Zali Steggall OAM MP is urgently calling for Australia to commit to a minimum 75% emissions reduction by 2035. To meet the Paris Agreement goal of limiting global warming to 1.5C, host a COP Summit and emerge as a leader in climate action, Australia needs to match our ambition to our international peers and accelerate emissions reduction.
Everyday use of electricity and transport, as well as manufacturing, commercial and building use,
generates the bulk of Australia's emissions. That's why everyone needs to get involved.
Industrial processes and product use
Clear ambition and plans for each sector aligned with a target of 75 by 35,
will deliver jobs and growth across the whole Australian economy.
Renewables and low emissions projects can deliver 1.8 million new jobs in the regions and communities where they are needed most. (BZE)
The business case is compelling and broadly accepted – Australia stands to lose $3.4 trillion by 2070 if we don’t act fast, but could gain $680 billion with rapid, focused action. (Deloitte)
Australia is uniquely positioned to produce green steel, aluminium, hydrogen and more. Making green steel onshore by refining our own iron ore could avoid 1.5 billion tonnes of emissions and generate 10 times the profits. (CC)
Australia is ranked in the bottom 10 countries for climate action – a lowly 55 out of 63 nations on the
Climate Change Performance Index
We need to meet the ambition of our global peers. Three states are leading the way. We need all states to follow.
people are calling for climate action
This Synthesis Report (SYR) of the IPPC Sixth Assessment Report (AR6) summarises the state of the knowledge and risks of climate change.
This annual poll reveals 99% of Australians support federal government subsidies for renewable energy technology, while 77% are committed to a more ambitious emissions target.
Inaction on climate change could cost the world’s economy US$178 trillion by 2070.
CSIRO and the BoM draw on national and international climate research, observations, analyses and future projections to describe variability and changes in Australia’s climate.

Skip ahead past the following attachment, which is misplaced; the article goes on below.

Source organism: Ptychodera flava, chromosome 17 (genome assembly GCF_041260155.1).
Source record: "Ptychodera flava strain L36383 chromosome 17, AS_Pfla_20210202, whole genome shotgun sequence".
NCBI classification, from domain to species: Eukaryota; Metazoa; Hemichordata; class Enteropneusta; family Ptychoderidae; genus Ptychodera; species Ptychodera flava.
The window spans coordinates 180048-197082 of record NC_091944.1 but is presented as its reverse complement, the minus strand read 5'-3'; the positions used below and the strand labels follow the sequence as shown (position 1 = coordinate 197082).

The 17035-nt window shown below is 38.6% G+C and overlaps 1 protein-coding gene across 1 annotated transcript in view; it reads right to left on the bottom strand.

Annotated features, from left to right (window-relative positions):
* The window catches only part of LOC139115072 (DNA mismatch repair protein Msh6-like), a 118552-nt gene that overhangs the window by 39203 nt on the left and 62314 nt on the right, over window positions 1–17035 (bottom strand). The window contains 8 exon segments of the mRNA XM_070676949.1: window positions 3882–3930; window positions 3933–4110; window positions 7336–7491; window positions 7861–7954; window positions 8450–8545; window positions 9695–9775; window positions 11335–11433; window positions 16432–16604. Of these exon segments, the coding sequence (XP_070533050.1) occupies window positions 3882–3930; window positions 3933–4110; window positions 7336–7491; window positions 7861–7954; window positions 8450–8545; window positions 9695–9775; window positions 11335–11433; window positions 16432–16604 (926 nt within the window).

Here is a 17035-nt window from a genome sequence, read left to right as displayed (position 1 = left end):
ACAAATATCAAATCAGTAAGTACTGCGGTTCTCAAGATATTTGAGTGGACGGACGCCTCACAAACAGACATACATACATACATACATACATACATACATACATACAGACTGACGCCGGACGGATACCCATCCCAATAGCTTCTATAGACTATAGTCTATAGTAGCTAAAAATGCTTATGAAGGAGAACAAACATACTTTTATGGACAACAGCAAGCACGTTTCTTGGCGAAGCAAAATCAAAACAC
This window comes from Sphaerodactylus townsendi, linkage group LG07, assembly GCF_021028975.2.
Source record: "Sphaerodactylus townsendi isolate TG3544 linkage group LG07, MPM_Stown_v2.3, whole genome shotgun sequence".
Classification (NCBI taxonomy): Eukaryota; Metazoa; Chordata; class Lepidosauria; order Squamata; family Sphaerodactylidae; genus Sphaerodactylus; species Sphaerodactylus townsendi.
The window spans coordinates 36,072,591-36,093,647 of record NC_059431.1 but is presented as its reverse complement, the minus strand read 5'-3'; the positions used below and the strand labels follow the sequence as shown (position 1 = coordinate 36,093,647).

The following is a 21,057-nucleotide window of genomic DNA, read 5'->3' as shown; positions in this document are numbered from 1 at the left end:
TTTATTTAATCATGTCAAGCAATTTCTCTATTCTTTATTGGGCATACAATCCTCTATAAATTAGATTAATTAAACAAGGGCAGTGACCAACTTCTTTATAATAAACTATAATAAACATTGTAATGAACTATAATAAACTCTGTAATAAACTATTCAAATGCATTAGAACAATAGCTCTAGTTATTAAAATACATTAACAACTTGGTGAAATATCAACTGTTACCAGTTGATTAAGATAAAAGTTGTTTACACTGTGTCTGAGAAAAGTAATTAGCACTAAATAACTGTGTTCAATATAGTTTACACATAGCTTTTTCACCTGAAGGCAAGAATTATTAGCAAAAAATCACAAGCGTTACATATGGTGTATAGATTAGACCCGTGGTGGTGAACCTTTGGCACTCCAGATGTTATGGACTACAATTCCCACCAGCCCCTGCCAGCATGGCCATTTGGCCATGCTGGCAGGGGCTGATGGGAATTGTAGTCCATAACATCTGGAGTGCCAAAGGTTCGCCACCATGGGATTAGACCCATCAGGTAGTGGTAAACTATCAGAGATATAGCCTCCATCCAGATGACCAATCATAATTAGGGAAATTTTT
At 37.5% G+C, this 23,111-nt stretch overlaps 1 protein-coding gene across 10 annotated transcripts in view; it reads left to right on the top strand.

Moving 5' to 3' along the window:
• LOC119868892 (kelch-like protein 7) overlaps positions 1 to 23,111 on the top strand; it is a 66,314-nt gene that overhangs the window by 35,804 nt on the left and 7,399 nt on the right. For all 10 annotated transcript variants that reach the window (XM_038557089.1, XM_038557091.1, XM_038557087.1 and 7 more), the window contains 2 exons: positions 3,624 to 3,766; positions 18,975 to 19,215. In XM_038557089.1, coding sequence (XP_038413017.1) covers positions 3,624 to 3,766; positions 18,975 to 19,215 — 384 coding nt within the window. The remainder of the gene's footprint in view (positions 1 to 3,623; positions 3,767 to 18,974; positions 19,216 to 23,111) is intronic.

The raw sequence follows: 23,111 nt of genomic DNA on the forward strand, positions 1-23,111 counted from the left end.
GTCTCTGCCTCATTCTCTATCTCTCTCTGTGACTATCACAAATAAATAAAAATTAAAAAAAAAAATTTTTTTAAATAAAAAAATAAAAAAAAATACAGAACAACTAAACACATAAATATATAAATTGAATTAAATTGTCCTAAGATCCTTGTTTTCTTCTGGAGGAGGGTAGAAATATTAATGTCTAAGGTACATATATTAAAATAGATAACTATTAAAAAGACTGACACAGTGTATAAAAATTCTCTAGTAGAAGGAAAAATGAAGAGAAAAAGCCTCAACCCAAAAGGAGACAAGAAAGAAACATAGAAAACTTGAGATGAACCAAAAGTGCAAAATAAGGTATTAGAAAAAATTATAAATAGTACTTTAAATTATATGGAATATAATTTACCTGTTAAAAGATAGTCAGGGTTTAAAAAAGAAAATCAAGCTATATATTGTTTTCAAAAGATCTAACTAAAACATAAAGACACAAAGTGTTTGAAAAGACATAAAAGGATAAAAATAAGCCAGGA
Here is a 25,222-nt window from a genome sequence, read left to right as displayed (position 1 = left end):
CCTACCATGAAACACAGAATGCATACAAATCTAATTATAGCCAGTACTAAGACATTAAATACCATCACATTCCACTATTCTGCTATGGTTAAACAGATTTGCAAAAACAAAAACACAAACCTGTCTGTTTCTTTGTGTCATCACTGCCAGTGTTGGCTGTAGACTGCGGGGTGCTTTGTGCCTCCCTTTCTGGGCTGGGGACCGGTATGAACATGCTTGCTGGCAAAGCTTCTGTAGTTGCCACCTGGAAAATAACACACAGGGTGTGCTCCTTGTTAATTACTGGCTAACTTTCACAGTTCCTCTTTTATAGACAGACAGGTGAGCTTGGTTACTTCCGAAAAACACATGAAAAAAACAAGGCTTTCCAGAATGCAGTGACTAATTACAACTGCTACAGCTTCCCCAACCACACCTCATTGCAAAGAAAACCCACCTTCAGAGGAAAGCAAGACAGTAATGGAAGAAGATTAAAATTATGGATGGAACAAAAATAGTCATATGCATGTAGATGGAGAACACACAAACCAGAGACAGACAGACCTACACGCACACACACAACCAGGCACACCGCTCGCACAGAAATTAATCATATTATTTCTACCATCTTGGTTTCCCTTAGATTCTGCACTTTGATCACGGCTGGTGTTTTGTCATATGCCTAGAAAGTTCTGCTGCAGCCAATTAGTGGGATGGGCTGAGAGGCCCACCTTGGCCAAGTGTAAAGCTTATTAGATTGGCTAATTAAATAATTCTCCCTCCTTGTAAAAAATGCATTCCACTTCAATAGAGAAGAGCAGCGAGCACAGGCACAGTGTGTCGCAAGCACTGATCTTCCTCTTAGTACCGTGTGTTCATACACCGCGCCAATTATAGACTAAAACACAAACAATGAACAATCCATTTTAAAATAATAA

The Annual Climate Change Statement reports on progress made during the year towards achieving Australia’s greenhouse gas emissions reduction targets.
This index ranks 76 nations and territories on their ability to develop a sustainable, low-carbon future.
The simplest takeaway from the IRA is “electrify everything” through incentives to transform the market to clean energy.
The IEA’s Global Methane Tracker is an indispensable tool in the fight to bring down emissions from across the energy sector which is responsible for 40% of global methane emissions.
Transport accounts for 18.7 percent of Australia’s greenhouse gas emissions and is the third highest source of emissions.
This report identifies potential pathways to net zero emissions across heavy industry supply chains, as well as tangible projects for action towards the net zero emissions goal.
The report covers the latest key figures and statistics on the national energy market.
Extreme weather events or a poorly managed transition to low-carbon fuels could disrupt more than 800 million jobs, or about a quarter of the global workforce.
Following worldwide youth consultations conducted by the Global Centre on Adaptation they created a report on young people’s views.
The report is a joint effort by the Repower collaboration. It shows how Australia can get to 100% renewable power by 2030.
It provides an analysis of the key drivers and impacts of these risks and outlines strategies for addressing them.
Learn about the unique opportunities provided by the green market revolution.
In response to the Climate Change Authority consultation, Zali Steggall MP submitted that Australia’s next nationally determined contribution target should be at least 75% by 2035, set sector based pathways and measure actual methane emissions